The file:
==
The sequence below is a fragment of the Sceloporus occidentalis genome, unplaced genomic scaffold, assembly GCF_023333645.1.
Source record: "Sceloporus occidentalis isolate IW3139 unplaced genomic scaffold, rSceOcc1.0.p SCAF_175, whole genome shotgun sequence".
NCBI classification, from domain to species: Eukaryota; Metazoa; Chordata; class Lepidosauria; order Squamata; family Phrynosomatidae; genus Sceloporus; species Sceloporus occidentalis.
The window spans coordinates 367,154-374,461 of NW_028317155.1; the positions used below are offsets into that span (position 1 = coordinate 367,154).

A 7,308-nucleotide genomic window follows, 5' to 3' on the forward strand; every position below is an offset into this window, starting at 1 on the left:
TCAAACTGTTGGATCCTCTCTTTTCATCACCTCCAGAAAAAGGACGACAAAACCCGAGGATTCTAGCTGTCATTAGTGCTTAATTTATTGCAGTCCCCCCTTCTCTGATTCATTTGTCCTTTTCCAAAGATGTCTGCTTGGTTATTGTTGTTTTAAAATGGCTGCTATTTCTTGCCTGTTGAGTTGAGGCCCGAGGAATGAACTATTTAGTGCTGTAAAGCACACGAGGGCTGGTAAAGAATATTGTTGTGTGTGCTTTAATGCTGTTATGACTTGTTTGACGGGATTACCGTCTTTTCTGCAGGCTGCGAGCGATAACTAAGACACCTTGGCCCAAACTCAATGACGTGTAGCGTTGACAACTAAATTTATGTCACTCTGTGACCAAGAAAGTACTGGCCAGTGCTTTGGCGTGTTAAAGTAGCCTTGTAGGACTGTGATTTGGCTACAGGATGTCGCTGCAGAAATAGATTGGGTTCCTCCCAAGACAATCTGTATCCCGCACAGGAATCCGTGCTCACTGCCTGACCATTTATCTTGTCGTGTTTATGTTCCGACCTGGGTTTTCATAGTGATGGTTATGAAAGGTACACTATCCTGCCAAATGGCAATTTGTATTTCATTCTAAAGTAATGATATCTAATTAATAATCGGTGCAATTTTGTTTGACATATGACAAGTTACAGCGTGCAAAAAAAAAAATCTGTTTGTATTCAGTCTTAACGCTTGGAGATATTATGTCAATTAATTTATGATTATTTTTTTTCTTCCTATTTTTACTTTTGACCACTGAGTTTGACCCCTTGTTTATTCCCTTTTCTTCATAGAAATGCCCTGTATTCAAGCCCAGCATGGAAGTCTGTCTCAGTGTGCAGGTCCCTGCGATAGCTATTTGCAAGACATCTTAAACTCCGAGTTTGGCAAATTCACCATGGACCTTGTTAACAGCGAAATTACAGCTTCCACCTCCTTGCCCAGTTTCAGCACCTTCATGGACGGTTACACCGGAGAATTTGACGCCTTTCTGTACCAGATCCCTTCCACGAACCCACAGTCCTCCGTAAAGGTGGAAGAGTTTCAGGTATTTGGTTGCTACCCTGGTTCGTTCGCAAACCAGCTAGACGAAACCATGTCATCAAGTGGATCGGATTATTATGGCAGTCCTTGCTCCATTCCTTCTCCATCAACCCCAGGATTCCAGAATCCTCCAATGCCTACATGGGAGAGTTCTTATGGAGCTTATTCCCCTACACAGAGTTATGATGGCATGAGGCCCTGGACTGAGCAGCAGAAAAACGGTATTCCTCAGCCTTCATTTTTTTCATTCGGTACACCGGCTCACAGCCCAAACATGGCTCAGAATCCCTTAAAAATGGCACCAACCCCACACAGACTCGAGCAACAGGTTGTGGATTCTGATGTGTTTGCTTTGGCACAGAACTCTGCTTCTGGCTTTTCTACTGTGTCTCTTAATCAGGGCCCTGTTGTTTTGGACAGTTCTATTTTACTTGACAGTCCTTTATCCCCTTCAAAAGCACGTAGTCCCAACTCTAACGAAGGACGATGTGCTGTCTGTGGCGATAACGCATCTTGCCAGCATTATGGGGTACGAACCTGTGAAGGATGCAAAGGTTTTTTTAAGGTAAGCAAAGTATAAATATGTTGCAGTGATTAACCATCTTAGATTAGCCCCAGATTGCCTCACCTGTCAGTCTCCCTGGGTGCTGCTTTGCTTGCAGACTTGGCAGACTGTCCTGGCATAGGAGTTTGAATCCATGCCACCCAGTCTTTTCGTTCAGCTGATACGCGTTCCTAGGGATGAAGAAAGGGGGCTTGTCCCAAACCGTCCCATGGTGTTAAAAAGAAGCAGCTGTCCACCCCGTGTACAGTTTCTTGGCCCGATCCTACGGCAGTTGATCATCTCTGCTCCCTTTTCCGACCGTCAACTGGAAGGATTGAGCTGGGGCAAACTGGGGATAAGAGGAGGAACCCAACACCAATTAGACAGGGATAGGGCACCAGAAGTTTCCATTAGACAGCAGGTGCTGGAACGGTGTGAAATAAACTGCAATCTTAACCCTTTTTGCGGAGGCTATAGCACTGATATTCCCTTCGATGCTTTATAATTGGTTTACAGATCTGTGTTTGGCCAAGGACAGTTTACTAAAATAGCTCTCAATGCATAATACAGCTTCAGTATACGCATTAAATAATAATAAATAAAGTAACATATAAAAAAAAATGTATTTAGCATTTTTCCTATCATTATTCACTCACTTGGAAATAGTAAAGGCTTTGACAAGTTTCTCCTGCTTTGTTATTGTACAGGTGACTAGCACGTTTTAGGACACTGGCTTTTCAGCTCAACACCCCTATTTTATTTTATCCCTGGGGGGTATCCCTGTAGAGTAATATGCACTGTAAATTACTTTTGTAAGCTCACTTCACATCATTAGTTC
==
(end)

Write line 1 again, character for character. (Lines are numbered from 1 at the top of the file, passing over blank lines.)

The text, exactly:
The sequence below is a fragment of the Sceloporus occidentalis genome, unplaced genomic scaffold, assembly GCF_023333645.1.